|4||Don't Pick Up||2:40|
Sasu Ripatti presents the fourth volume in his "Dancefloor Classics" series with five 10" releases coming throughout 2023. Music for imaginary dancefloors, released on Ripatti's own label "Rajaton".
”Look up, into the light” she said, while the camera shutter clicked. ”Like this? Does it look holy?” His neck felt stiff. Her reply: ”Yes, just like that. What do you mean holy? Like religious? ”No, more like trying to look very far, somewhere beyond what we can see.” ”Okay, stand still, I’m going to come close to you now. The light hits your face great.” *click, click, click.
He noticed her fingernails. They were not polished. Natural. Even somewhat rugged, as if something wore out the fingers slightly. What had these hands held besides the camera? What made the edges of her fingernails drift off?
He thought it’s weird to look straight into the camera. The photographer had closed her left eye, the one not looking into the lens. Then it opened, she looked up, perusing the surroundings, then she closed her eye again, then looked up, closed, looking up, very quickly. It all seemed very professional. Maybe she calculated the light, making sure it’s close to perfect. ”What will these photos look like?” – the thought popped into his head briefly. It was liberating to think it wouldn’t matter.
”What’s that song playing?” he asked. ”Wait a sec, Ol’ Dirty Bastard?” she replied. ”Oh yeah, right. But the sample?” ”Hey, could you look up again, like that. No, lower.”
New directions: ”Look out from the window, turn left.” ”My left or yours?” ”Yours, I always try to think from the direction of my model.” How professional! This is a good shoot, so natural. Should I worry about how the photos look like? No, I don’t want to. His thoughts bounced around. What would the story be like? It’s a big newspaper, everyone will read it. Maybe someone drinks coffee and eats a stroopwafel while they do it. Will they place the waffle on top of the mug for a brief while, so that it gets hot and the syrup melts a little? Then it feels wet, and you can bend the cookie.
She broke his train of thought off midway through: ”Now turn right, but look left, and slightly up, but don’t turn your face right.” ”Umm, like this? Sounds like a set of pilates instructions.” [she laughed] ”You do pilates?” ”Yeah, it’s hard sometimes. Have you tried?” ”No”, she said. ”I’m not good for sports that are done in groups.” ”Yeah, but in pilates you can just be inside your mind, drowning in your private thoughts.”
”What are you thinking in pilates?” she asked, taking more photos. ”Well, mostly just which way is right. And which left.” *click, click.
Q&A with Sasu Ripatti:
1) Tell us something about the EP series ”Dancefloor Classics”, what’s the idea and what can we expect?
I’ve been slowly writing these sort of dance music pieces and finally curated them together for a conceptual release. I like to create music for a dancefloor that exists only in my imagination and doesn’t try to suck up to the standardized reality.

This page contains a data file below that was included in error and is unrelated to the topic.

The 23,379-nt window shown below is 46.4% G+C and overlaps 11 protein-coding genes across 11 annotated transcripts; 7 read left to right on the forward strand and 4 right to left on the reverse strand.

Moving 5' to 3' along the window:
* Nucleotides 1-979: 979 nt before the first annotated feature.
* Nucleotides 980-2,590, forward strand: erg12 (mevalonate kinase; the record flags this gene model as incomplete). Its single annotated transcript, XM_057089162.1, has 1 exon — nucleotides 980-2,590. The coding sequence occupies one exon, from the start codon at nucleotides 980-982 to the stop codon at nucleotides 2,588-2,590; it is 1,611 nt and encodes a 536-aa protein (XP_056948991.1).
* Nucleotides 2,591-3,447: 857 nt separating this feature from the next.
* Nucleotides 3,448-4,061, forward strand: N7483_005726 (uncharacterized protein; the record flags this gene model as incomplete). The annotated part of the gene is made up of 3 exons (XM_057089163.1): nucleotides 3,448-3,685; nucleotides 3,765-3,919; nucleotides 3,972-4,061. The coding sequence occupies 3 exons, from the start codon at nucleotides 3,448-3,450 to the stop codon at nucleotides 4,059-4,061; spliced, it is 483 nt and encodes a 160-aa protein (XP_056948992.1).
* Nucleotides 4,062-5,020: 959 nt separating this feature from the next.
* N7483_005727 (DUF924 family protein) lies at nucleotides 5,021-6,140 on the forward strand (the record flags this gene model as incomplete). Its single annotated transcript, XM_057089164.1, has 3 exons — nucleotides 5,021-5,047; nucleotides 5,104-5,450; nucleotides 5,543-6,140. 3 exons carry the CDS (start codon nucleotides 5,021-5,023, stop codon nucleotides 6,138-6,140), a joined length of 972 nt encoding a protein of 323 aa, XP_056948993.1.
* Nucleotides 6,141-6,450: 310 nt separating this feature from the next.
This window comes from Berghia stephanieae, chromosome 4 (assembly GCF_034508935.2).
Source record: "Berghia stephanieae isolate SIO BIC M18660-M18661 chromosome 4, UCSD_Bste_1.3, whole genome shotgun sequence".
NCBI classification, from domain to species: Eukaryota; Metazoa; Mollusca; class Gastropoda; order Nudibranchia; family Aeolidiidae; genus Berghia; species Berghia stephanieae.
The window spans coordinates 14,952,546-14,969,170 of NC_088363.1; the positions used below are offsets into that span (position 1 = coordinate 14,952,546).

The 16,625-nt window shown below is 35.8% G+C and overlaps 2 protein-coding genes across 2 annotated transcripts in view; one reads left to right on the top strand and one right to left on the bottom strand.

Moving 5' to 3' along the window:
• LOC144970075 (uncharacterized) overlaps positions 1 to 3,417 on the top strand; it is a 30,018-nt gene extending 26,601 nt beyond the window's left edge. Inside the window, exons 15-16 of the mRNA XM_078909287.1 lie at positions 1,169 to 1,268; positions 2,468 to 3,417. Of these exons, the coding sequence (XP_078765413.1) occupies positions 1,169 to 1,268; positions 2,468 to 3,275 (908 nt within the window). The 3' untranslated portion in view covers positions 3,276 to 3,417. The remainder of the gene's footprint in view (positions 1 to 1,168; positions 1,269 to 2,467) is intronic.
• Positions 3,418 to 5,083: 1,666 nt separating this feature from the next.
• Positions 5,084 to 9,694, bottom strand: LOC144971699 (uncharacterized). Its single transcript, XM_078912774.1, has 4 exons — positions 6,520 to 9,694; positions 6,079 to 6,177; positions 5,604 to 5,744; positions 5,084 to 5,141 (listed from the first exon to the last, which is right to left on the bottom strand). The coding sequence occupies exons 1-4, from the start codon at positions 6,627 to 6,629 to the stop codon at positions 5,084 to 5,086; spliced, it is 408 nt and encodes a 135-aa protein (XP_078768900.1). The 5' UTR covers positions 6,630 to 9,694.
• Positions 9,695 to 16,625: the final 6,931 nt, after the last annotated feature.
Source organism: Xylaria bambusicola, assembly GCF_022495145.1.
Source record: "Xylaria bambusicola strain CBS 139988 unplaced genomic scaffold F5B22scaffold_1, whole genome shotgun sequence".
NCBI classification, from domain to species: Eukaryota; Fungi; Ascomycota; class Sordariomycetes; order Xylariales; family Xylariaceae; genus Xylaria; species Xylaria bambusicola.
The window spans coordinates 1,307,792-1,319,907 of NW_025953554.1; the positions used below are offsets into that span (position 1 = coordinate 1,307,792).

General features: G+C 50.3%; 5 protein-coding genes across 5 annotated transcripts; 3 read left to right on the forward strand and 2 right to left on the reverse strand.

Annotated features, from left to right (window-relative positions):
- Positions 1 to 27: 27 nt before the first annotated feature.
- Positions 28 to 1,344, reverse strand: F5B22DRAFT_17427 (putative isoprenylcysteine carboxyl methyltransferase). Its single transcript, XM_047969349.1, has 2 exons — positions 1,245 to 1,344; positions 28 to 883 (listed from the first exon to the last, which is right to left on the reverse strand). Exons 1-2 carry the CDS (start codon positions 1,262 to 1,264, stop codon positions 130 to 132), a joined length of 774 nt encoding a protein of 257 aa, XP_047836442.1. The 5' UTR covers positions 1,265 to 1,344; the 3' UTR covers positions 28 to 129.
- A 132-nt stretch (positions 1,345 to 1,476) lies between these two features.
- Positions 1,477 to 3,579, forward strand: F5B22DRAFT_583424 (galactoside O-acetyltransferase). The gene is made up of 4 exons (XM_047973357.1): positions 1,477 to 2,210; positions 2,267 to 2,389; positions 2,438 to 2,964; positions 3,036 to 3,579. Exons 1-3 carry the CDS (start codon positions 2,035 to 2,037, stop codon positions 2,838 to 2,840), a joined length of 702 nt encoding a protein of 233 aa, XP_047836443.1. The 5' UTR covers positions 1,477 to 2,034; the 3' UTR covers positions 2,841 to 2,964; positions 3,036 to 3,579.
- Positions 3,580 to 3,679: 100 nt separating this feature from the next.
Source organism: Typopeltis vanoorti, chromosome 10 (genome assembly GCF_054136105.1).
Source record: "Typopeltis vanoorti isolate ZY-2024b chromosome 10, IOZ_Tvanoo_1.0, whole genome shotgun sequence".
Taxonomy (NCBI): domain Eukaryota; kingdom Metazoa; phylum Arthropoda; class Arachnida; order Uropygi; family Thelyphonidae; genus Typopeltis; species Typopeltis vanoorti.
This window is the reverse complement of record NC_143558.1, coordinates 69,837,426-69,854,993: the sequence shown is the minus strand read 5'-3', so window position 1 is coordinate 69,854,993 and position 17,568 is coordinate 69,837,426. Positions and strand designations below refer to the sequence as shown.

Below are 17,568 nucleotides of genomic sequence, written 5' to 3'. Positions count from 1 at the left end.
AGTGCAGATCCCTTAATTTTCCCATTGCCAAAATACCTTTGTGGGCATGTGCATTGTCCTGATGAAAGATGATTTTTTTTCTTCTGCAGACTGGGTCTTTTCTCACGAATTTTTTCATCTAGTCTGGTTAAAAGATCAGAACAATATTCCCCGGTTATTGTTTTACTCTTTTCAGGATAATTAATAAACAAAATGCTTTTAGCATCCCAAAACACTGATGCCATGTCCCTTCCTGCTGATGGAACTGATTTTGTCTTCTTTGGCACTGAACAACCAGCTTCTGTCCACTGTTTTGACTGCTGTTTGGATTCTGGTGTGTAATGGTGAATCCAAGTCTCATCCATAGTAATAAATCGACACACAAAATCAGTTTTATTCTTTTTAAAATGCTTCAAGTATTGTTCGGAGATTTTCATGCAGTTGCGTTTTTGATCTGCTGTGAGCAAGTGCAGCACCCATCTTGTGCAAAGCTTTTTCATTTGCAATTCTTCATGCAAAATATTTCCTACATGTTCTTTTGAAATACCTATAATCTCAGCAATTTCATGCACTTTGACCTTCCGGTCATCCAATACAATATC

2) Your vinyl format is 10” which is quite special (as opposed to LP / 12”). Why did you choose it?
It’s my favourite format, absolutely. The size is perfect, and you can make it sound really good @ 45 rpm. And you still can make great artwork.
3) You seem interested in sampling/repurposing, what does it mean to you as an artist to approach something already existing from a new angle? How does the source material inform you about the approach to take?
I guess i could flip it around and just say I’ve outgrown synths or electronic sounds to a great extend, and having gotten rid off all my synths already good while ago I’ve used samples as my main source material a lot. It’s obvious on this series that i’ve sampled existing music, but I also sample instruments and things in the studio and resample my own library that I have built over the years, it’s quite large. To me the end result matters, not so much how I get there. Once I have something on my keyboard and play around, it’s all an instrument, though with sampling other music it becomes a really interesting and complex one as you’re possibly playing rhythm, but also harmonic content and maybe hooks or whatever, all at once.
I never sample premeditadedly, like listening to records and looking for that mindblowing 3 sec part. I just throw the cards in the air and see what lands where, just full intuition and hopefully zero mind involved, playing tons of stuff, trying things, just recording hours of stuff. Then comes the interesting part to listen to hours of mostly crazy stuff and finding that mindblowing 3 sec part.
4) What is your relationship with the dancefloor (conceptually and/or in experiences / as a performer)?
Very complicated. I have never really felt comfortable on a dancefloor but have always wanted to. There’s something in club music, in theory, that really speaks to me. It has never really materialized for me – speaking mainly from a performer’s point of view who goes to check on a dancefloor for a moment after a concert. I never have DJ’d or felt much interest towards it. But again, I love the idea and concept of DJing. As well as producing music for imaginary DJs. Lately, as in the past 10+ years, I haven’t even performed in any sort of club spaces. So my relationship to the dancefloor is quite removed and reduced, but there’s quite a bit of passion and interest left.
All tracks composed and produced by Sasu Ripatti.
Artwork & photography by Marc Hohmann.
Mastering by Stephan Mathieu for Schwebung Mastering.
Vinyl cut by SST Brueggemann.
Publishing by WARP Music Ltd.